The book deals with the challenges that immigrants face in assimilating into a post-colonial Britain, readers must be curious to see how relevant the plot is today in this post-Brexit period.
Set in multi-cultural London, the book’s layered plot is sprawling, both geographically and historically. Archie Jones, the indecisive forty-seven years old English man, wants to take his own life after divorce from his Italian wife Ophelia but is saved by Mo Hussein-Ishmael, a halal butcher. A little later, he meets and marries a much younger Clara Bowden, a Jamaican, who is trying to escape from the clutches of her religiously fanatical mother Hortense Bowden. In the meantime, Samad Iqbal, Archie’s friend from Bangladesh, whom he met in a British tank during WWII somewhere in Europe, immigrates to London with his wife Alsana and takes up residence close to Archie. Samad is paralyzed in one hand and works as a waiter in an Indian restaurant. Samad and Alsana have twins - Millat and Magid, and the Jones’, a daughter named Irie. The children become friends and share the experience of growing up as second-generation immigrants in a multi-cultural London.
Samad decides to send Magid, the elder of the twins by two minutes, to Bangladesh in order to become a good Muslim while Millat takes to drugs and women before succumbing to Islamic fundamentalism. Irie Jones, low on self-esteem and struggling with her sexuality, falls in love with Millat, the religious zealot. The story gets more complex when the white middle class Chalden family, who behave like colonisers, is introduced into the melting pot. The mother Joyce Chalfen, a horticulturist, believes that she can help the damaged Millat. Her zeal to reform Millat comes at a price as she ends up ignoring her own family. Her son Joshua gets alienated and ends up becoming a part of a PETA like group championing the cause of animals. In the end, all three families are united by the project of the geneticist Marcus Chalfen in a plot that has themes like history, fate, religion, and identity intriguingly intertwined.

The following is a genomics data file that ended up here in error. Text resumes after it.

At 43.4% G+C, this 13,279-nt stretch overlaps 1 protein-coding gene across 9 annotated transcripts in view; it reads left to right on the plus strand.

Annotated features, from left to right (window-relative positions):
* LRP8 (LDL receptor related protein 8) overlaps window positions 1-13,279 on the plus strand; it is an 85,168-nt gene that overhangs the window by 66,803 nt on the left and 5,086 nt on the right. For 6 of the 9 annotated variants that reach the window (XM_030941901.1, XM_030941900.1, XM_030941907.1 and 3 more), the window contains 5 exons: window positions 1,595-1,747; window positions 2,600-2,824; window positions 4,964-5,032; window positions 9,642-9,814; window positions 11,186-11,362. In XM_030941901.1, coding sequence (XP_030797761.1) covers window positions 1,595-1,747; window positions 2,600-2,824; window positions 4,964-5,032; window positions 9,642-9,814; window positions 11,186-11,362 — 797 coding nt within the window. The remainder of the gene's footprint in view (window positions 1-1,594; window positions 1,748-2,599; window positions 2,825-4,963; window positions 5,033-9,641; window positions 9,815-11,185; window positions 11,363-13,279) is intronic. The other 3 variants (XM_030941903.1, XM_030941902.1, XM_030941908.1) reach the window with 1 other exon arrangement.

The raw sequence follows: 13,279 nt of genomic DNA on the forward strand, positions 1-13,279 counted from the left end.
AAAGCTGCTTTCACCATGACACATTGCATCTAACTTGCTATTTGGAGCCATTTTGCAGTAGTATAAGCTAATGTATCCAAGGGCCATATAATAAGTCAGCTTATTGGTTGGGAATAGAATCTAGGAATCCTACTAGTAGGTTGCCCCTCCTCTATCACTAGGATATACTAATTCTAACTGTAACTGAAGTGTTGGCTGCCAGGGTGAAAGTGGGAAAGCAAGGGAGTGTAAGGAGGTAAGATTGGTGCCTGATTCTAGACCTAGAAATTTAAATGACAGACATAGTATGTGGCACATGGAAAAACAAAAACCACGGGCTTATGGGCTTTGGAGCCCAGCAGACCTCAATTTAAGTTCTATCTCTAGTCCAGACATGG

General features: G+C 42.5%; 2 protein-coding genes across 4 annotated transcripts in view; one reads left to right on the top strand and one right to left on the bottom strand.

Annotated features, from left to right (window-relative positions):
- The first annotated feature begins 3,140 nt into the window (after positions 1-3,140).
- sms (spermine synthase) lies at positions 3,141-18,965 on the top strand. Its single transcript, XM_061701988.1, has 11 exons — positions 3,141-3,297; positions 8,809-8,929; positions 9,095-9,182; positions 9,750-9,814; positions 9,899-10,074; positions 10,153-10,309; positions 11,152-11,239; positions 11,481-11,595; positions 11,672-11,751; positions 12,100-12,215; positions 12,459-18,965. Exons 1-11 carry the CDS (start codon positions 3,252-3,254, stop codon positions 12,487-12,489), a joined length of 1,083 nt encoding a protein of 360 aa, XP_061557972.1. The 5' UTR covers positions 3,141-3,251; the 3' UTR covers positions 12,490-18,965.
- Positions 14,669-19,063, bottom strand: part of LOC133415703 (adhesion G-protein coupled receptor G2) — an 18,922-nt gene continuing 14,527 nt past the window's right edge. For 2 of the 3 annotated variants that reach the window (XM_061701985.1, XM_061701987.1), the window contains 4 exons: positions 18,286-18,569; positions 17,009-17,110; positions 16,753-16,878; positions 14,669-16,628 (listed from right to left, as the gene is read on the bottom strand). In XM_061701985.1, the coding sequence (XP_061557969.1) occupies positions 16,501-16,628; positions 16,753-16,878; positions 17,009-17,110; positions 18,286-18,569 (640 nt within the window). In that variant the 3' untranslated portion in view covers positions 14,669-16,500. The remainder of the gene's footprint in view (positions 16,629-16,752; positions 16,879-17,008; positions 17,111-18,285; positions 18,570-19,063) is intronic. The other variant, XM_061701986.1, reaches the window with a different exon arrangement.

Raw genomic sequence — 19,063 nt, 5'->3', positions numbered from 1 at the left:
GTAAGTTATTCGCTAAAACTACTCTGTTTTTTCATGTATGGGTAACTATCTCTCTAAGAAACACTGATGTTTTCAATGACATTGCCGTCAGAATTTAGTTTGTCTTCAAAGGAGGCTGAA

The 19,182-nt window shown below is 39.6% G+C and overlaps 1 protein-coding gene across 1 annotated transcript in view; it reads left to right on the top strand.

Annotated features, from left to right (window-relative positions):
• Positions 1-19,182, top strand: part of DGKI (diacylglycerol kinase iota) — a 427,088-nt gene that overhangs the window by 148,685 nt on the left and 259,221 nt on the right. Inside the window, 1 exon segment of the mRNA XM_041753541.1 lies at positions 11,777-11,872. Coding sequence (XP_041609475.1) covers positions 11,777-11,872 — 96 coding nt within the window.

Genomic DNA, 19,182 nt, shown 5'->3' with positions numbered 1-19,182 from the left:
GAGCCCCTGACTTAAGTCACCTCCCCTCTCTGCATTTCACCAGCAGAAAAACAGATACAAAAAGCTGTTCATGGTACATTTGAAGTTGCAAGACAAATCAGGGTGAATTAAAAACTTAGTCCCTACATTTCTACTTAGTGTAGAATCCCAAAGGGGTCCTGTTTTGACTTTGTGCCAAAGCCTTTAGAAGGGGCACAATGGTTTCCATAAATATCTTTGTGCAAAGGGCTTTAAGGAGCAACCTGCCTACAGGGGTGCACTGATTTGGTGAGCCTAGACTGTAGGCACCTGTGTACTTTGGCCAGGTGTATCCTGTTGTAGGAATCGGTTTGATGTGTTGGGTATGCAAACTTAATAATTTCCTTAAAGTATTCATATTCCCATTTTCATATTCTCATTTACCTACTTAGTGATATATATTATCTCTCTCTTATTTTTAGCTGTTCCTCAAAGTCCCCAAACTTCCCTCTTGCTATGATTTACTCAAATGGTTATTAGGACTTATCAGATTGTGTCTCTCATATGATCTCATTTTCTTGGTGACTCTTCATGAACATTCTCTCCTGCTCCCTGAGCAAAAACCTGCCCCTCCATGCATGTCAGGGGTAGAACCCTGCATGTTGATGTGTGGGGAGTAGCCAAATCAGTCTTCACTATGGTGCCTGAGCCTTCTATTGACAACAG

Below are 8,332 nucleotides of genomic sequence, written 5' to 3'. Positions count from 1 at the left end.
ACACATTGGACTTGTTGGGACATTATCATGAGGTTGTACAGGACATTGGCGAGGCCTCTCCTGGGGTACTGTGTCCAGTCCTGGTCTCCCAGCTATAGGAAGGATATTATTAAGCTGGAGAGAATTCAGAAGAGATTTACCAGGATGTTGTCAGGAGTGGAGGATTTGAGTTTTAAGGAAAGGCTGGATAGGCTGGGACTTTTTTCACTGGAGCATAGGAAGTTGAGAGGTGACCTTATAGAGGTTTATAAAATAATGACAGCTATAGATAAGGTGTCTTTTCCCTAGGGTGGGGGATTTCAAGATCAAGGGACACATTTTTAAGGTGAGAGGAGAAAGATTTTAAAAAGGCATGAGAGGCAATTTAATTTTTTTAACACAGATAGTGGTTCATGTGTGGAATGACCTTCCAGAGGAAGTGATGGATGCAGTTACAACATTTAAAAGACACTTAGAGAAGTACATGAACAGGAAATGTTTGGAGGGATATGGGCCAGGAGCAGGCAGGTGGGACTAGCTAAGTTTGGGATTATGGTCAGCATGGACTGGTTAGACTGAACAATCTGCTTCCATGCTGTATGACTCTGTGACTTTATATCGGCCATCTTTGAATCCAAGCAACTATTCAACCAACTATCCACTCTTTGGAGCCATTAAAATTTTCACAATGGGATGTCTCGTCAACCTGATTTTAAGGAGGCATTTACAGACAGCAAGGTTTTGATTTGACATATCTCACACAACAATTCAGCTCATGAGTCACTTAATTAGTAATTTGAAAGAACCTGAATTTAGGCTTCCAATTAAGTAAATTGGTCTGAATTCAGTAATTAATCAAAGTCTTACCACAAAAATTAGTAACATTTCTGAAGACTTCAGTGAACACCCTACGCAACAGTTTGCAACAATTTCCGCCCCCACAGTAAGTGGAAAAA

Unquestionably, the book’s major theme revolves around raptures and ruptures experienced by immigrants from former British colonies now living in a multi-cultural London. Samad, Alsana, and Clara are first-generation immigrants who feel culturally bereaved due to the loss of the familiar, including language, attitudes, values, social structures and support networks.
They continue to live in the past, suffer feelings of guilt over abandoning their culture, and are stricken by anxieties that mar their ability to get on with their lives. Even the second-generation characters of Magid, Millat, and Irie do not feel connected to Britain despite being born there and struggle in their individual ways to fit in. While Irie alters her Afro hair style to conform to the British idea of beauty, Millat becomes addicted to drugs and women to assert his identity.
The book portrays multi-cultural London as a heartless place that makes it difficult for immigrants to intermingle with the natives. Au contraire, in a beautiful passage, Zadie Smith gives a glimpse of how immigrants have become a part of the local world:
“This has been the century of strangers, brown, yellow and white. This has been the century of the great immigrant experience. It is only this late in the day that you can walk into a playground and find Isaac Leung by the fish pond, Danny Rahman in the football cage, Quang O’Rourke bouncing a basketball and Irie jones humming a tune. Children with first and last names on a direct collision course.”
The book’s canvas is wide and the tale boisterous. The flamboyant albeit flawed characters have historical connections to former British colonies – Jamaica and India. For good measure, India’s first war of Independence of 1857 is also thrown in along with Mangal Pandey who, like in the war, has a prominent role to play in the narrative. The satirization of the English middle-class Chalfen family stands out as cutting too close to the bone. The other side stories pertaining to Jehovah’s Witnesses, a non-orthodox Christian sect of which Hortense Bowden is a member, and an amorphous animal rights group that Joshua joins to rebel against his father, are hilarious to say the least.
Zadie Smith’s writing is impactful and energetic. She is a raconteur par excellence who, with a dexterous touch, makes her riffs, stories, and characters move effortlessly from warfront drama to experimental eugenics, from fanatic religiosity to cultural archetypes, and from suppressed sexuality to colonial peccadillos.